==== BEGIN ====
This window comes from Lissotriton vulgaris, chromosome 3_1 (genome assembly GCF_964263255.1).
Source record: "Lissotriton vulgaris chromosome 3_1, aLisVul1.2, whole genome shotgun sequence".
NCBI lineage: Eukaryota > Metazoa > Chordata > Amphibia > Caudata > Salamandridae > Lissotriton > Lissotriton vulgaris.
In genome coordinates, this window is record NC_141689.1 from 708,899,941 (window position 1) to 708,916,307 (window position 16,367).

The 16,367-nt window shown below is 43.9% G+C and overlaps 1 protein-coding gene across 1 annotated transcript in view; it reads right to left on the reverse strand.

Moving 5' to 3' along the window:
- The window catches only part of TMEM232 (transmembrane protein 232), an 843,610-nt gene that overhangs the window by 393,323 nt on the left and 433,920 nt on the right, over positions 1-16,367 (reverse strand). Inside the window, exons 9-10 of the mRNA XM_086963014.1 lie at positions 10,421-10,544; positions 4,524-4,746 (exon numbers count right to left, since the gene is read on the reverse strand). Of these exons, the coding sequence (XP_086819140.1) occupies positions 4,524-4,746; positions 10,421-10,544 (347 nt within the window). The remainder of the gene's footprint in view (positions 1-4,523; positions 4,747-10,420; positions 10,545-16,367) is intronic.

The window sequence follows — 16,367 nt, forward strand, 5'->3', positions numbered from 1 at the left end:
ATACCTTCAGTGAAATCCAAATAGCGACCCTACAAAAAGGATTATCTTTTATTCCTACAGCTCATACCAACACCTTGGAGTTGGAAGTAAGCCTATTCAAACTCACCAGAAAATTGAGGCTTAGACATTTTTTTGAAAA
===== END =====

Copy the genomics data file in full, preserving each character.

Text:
This window comes from Lissotriton vulgaris, chromosome 3_1 (genome assembly GCF_964263255.1).
Source record: "Lissotriton vulgaris chromosome 3_1, aLisVul1.2, whole genome shotgun sequence".
NCBI lineage: Eukaryota > Metazoa > Chordata > Amphibia > Caudata > Salamandridae > Lissotriton > Lissotriton vulgaris.
In genome coordinates, this window is record NC_141689.1 from 708,899,941 (window position 1) to 708,916,307 (window position 16,367).

The 16,367-nt window shown below is 43.9% G+C and overlaps 1 protein-coding gene across 1 annotated transcript in view; it reads right to left on the reverse strand.

Moving 5' to 3' along the window:
- The window catches only part of TMEM232 (transmembrane protein 232), an 843,610-nt gene that overhangs the window by 393,323 nt on the left and 433,920 nt on the right, over positions 1-16,367 (reverse strand). Inside the window, exons 9-10 of the mRNA XM_086963014.1 lie at positions 10,421-10,544; positions 4,524-4,746 (exon numbers count right to left, since the gene is read on the reverse strand). Of these exons, the coding sequence (XP_086819140.1) occupies positions 4,524-4,746; positions 10,421-10,544 (347 nt within the window). The remainder of the gene's footprint in view (positions 1-4,523; positions 4,747-10,420; positions 10,545-16,367) is intronic.

The window sequence follows — 16,367 nt, forward strand, 5'->3', positions numbered from 1 at the left end:
ATACCTTCAGTGAAATCCAAATAGCGACCCTACAAAAAGGATTATCTTTTATTCCTACAGCTCATACCAACACCTTGGAGTTGGAAGTAAGCCTATTCAAACTCACCAGAAAATTGAGGCTTAGACATTTTTTTGAAAA